Home / Research » Patellofemoral pain syndrome in female athletes: A review of diagnoses, etiology and treatment options
Patellofemoral pain syndrome in female athletes: A review of diagnoses, etiology and treatment options
Vora M, Curry EJ, Chipman A, Matzkin E, Li X. Patellofemoral pain syndrome in female athletes: A review of diagnoses, etiology, and treatment options. Orthopedic Reviews. 2018 Feb 20;9(4):1-15.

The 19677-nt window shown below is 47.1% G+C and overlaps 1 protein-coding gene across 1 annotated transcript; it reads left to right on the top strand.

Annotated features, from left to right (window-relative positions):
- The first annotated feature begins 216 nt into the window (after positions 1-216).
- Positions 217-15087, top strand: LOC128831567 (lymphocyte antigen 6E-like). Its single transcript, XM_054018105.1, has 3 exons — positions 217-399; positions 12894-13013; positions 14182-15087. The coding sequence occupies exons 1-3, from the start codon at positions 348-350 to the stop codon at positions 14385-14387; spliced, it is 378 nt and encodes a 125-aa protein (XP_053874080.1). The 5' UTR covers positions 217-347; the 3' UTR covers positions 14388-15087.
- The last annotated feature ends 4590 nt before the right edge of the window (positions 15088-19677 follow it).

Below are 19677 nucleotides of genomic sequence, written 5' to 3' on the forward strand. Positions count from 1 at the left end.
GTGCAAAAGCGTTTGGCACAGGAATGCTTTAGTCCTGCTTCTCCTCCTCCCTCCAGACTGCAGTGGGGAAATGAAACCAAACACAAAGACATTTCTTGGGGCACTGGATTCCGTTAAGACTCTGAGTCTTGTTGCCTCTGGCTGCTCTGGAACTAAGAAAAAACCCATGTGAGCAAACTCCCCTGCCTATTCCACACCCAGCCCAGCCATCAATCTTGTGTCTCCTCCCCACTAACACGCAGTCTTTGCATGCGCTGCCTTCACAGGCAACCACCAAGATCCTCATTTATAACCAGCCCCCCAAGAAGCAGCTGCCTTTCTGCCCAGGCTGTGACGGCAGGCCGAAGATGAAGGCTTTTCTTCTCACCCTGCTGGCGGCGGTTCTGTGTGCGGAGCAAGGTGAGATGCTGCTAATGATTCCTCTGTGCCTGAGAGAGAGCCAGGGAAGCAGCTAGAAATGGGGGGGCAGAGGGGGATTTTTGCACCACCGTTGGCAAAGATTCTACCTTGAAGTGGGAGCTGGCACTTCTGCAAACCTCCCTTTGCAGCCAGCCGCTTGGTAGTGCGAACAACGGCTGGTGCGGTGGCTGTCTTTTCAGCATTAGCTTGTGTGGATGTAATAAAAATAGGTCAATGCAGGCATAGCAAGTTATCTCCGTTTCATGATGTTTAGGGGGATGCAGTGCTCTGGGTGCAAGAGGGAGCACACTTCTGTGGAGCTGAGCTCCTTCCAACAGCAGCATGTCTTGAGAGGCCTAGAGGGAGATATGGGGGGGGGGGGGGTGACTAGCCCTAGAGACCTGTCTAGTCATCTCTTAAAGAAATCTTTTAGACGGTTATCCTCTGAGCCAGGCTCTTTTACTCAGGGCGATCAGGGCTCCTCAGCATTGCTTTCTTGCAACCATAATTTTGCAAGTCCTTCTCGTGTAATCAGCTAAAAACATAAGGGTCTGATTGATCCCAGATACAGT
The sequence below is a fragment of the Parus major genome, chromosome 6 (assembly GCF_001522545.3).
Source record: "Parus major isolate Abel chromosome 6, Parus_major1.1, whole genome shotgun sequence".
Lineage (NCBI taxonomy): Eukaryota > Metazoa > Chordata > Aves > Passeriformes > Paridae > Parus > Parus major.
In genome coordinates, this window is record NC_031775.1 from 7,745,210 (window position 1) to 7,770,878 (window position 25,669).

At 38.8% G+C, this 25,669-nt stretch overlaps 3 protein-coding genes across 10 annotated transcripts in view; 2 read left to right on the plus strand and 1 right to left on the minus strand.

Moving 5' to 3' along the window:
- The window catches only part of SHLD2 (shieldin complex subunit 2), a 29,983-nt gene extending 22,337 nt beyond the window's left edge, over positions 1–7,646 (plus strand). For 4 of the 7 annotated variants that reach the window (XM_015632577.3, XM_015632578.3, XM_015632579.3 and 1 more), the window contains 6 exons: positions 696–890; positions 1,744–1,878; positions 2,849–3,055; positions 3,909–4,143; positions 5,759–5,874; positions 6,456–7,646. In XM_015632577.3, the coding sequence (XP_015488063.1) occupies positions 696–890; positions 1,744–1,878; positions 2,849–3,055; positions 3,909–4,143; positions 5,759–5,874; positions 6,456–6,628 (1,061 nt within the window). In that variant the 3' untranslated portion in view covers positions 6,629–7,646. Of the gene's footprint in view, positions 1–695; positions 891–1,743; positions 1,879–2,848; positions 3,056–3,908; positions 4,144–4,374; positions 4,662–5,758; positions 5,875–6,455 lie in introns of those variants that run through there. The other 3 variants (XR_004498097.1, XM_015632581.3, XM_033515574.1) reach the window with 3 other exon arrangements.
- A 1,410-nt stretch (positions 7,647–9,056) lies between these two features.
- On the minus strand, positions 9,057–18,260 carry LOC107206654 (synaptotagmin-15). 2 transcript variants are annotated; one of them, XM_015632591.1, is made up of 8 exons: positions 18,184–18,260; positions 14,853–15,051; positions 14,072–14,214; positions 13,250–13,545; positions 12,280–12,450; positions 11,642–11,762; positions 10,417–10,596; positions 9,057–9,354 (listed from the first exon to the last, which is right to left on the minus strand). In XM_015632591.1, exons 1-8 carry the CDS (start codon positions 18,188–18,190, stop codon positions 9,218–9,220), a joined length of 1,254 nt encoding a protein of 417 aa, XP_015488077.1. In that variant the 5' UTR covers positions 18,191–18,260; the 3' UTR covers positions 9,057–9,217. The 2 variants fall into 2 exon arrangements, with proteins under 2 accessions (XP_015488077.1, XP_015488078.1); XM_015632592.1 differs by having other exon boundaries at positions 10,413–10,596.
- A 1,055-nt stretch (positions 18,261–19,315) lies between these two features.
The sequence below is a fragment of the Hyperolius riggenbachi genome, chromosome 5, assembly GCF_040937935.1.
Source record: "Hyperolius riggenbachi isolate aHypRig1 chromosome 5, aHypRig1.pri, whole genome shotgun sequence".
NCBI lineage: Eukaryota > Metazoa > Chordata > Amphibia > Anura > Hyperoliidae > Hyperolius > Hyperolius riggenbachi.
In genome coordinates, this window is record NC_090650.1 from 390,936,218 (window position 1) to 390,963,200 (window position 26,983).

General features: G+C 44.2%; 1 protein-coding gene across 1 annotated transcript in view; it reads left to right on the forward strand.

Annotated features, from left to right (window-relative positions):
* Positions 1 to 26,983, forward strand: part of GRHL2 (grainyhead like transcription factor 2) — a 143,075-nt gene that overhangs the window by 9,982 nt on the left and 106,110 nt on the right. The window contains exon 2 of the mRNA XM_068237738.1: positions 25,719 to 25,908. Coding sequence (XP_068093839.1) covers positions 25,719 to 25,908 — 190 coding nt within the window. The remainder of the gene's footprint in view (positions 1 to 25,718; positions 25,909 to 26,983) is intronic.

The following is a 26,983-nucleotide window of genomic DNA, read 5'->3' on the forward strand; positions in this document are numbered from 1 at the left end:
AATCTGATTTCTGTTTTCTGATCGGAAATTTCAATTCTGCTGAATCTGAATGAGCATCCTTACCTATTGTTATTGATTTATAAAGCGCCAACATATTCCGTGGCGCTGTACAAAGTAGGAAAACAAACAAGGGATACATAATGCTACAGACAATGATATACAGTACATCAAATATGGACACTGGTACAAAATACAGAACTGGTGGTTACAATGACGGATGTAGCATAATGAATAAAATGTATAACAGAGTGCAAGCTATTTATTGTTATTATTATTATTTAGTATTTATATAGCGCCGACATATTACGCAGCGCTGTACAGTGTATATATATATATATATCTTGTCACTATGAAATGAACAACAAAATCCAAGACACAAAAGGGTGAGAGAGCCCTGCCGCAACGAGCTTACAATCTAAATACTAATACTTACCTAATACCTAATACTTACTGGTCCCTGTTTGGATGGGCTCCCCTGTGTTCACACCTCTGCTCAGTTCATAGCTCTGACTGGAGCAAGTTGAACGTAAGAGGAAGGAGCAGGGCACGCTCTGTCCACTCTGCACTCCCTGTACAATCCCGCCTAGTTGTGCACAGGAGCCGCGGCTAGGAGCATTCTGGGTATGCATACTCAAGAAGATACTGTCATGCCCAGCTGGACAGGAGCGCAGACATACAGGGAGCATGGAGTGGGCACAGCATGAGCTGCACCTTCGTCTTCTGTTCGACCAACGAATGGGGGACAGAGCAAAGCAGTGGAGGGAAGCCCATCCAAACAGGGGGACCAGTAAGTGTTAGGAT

Patellofemoral pain syndrome (PFPS) is one of the most common causes of knee pain and is present in females disproportionately more relative to males. PFPS causes tend to be multifactorial in nature and are described in this review. From a review of the current literature, it is clear that there needs to be further research on PFPS in order to better understand the complex eti-ology of this disorder in both males and females. It is known that females with patellofemoral pain syndrome demonstrate a decrease in abduction, external rotation and extension strength of the affected side compared with healthy patients. Conservative management, including optimizing muscle balance between the vastus medialis and lateralis around the patella along with formal therapy should be the first line of treatment in patients presenting with PFPS. Surgery should be reserved for patients in which all conservative management options have failed. This review aims to guide physicians in accurate clinical-decision making regarding conservative and surgical treatment options when specifically faced with PFPS in a female athlete. Furthermore, we will discuss the anatomic variants, incidence and prevalence, etiology, diagnosis and treatment of PFPS.